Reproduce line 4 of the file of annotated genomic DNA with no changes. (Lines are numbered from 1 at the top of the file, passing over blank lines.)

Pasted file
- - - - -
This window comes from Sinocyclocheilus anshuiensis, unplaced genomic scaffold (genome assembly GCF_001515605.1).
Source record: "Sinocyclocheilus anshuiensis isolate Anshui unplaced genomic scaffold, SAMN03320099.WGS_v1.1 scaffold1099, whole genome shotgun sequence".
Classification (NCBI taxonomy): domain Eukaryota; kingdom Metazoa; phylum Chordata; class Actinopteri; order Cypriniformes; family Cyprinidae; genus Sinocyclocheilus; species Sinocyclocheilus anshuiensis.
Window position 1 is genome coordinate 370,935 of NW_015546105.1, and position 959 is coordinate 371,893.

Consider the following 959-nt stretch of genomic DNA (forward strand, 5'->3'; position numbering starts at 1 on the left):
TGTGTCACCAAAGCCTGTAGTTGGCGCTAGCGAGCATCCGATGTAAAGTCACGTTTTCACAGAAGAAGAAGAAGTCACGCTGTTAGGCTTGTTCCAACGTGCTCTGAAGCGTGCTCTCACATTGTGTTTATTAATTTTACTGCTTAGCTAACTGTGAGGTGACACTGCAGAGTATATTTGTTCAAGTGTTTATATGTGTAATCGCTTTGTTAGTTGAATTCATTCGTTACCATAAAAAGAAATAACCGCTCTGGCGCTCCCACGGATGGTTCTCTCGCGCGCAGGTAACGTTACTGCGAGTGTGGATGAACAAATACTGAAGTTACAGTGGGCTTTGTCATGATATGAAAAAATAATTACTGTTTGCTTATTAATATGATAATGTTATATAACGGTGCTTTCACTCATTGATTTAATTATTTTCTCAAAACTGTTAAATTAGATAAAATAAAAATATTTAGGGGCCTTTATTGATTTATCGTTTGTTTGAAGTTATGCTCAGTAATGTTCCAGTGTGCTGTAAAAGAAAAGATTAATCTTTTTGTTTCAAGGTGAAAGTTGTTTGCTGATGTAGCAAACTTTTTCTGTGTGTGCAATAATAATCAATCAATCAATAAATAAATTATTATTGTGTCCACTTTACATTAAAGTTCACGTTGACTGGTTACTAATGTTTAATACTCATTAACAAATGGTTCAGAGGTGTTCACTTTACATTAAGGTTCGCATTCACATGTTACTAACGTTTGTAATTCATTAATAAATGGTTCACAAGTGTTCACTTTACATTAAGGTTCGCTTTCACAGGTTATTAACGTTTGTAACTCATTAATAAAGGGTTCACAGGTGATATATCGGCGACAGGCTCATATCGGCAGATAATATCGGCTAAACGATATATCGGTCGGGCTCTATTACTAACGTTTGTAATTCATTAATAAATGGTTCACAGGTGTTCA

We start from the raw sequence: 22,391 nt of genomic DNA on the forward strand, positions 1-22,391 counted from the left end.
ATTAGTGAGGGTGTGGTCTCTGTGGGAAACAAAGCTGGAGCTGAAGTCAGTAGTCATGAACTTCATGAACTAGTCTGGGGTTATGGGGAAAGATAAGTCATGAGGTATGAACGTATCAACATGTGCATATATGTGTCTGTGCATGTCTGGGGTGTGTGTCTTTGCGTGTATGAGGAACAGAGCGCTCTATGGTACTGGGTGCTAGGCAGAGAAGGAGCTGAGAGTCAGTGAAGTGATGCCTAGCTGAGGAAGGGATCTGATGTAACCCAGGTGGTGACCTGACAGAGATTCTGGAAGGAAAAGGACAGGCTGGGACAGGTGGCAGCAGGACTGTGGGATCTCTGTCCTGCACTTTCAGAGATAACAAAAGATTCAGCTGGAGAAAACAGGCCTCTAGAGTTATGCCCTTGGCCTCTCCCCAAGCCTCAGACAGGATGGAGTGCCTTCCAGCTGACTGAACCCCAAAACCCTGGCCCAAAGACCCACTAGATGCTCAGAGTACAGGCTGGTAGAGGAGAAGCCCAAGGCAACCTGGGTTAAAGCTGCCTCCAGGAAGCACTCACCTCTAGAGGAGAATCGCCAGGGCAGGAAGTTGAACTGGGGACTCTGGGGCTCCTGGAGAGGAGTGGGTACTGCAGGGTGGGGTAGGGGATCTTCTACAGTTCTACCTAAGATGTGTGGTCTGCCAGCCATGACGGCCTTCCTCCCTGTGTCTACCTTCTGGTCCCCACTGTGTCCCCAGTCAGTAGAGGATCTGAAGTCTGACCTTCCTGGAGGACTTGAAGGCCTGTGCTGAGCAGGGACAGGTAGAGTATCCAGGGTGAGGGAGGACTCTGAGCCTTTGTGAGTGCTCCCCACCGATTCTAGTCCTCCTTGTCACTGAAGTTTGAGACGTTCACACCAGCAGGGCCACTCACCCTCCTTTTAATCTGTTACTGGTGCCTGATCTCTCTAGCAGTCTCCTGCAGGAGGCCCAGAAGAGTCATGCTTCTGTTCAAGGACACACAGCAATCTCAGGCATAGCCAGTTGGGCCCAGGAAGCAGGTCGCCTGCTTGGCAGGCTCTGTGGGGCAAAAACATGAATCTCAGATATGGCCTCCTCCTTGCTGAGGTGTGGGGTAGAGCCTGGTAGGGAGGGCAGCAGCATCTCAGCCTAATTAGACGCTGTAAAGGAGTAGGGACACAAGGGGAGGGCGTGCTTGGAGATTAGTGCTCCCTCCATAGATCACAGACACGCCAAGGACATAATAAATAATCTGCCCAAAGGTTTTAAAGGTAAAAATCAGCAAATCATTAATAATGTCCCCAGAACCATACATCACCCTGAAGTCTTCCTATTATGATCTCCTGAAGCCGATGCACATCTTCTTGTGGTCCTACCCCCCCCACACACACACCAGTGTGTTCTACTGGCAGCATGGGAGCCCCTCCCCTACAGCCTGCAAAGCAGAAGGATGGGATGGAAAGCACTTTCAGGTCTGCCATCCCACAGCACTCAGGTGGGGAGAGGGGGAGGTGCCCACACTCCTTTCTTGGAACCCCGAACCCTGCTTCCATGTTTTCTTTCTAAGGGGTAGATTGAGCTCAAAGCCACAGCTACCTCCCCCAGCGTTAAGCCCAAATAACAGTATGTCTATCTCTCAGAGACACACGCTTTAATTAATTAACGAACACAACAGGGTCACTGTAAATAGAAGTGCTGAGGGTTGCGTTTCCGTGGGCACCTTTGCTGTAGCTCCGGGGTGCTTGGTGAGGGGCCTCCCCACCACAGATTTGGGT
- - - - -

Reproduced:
Window position 1 is genome coordinate 370,935 of NW_015546105.1, and position 959 is coordinate 371,893.